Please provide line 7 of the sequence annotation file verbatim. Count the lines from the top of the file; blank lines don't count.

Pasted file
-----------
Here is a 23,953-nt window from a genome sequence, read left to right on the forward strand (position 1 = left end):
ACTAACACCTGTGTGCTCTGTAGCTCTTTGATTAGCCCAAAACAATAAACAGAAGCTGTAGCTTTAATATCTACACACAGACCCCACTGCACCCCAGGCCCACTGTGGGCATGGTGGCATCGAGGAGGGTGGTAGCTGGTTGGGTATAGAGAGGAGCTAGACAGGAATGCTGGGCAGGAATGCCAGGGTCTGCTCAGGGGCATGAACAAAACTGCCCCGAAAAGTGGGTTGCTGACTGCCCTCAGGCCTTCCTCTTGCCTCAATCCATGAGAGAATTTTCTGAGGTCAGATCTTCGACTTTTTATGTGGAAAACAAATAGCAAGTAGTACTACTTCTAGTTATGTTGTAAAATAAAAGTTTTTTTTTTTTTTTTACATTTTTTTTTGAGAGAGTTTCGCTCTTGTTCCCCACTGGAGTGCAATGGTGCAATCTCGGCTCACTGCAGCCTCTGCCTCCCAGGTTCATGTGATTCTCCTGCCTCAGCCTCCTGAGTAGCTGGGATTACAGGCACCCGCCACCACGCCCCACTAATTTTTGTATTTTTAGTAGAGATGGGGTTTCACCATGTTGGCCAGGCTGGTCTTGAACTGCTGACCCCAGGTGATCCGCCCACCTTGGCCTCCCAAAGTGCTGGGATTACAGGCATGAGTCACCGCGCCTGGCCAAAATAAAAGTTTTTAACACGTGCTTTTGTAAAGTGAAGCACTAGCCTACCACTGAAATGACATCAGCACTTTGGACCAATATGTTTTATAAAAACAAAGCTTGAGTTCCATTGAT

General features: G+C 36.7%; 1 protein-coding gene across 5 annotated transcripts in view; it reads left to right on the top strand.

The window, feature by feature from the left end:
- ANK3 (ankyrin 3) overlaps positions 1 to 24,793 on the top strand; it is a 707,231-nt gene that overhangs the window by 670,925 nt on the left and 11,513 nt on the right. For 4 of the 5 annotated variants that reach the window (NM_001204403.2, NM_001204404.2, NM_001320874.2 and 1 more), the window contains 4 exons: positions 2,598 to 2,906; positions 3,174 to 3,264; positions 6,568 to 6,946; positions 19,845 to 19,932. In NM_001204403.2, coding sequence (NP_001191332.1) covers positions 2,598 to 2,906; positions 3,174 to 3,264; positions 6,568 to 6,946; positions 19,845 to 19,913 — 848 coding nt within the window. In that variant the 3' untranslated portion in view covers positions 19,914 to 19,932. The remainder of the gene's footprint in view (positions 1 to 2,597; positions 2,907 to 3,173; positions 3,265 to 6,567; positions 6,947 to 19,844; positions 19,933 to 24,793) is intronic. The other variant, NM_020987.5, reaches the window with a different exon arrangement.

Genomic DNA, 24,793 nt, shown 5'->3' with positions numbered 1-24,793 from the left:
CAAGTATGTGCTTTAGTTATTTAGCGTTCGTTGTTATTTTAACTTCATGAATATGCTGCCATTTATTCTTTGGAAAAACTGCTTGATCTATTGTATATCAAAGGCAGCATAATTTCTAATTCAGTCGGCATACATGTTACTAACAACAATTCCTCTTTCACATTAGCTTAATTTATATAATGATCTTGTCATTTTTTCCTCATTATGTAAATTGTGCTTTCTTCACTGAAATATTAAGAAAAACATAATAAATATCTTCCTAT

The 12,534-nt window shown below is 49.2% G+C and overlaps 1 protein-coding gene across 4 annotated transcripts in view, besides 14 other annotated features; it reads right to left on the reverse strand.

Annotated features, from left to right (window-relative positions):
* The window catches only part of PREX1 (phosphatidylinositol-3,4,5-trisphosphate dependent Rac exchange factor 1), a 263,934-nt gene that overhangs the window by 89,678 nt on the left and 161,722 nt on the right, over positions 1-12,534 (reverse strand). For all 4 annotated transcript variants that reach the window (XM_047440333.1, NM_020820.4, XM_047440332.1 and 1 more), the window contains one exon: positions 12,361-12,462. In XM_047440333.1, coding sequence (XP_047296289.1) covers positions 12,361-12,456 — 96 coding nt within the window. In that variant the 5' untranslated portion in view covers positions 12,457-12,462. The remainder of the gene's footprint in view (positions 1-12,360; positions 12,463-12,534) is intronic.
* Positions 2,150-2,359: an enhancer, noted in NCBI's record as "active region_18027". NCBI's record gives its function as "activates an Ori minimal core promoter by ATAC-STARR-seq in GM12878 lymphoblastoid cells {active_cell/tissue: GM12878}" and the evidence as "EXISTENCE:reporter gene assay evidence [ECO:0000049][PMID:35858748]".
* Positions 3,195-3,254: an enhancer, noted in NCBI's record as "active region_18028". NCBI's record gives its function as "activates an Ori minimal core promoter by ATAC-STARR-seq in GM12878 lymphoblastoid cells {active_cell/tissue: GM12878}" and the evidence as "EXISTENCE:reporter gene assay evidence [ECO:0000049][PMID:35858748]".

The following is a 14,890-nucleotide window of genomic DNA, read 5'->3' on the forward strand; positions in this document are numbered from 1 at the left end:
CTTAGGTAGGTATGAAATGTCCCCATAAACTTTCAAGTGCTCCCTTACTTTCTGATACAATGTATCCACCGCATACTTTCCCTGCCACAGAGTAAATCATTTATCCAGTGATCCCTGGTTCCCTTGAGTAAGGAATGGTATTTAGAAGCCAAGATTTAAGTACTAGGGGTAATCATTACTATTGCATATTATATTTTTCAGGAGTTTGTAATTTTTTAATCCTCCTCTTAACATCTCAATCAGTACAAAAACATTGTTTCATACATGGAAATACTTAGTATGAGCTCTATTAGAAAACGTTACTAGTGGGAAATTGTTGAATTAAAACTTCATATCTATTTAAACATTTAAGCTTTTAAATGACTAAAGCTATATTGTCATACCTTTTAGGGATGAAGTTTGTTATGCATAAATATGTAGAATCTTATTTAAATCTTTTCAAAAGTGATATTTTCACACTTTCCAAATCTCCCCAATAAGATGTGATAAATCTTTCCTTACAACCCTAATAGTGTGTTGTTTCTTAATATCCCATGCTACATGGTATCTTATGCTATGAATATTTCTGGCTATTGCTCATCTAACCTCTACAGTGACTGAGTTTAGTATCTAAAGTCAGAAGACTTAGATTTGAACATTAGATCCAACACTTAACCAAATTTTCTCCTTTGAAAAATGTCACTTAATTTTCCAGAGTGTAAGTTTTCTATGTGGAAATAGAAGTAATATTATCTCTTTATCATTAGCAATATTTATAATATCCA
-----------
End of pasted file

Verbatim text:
CAAGTATGTGCTTTAGTTATTTAGCGTTCGTTGTTATTTTAACTTCATGAATATGCTGCCATTTATTCTTTGGAAAAACTGCTTGATCTATTGTATATCAAAGGCAGCATAATTTCTAATTCAGTCGGCATACATGTTACTAACAACAATTCCTCTTTCACATTAGCTTAATTTATATAATGATCTTGTCATTTTTTCCTCATTATGTAAATTGTGCTTTCTTCACTGAAATATTAAGAAAAACATAATAAATATCTTCCTAT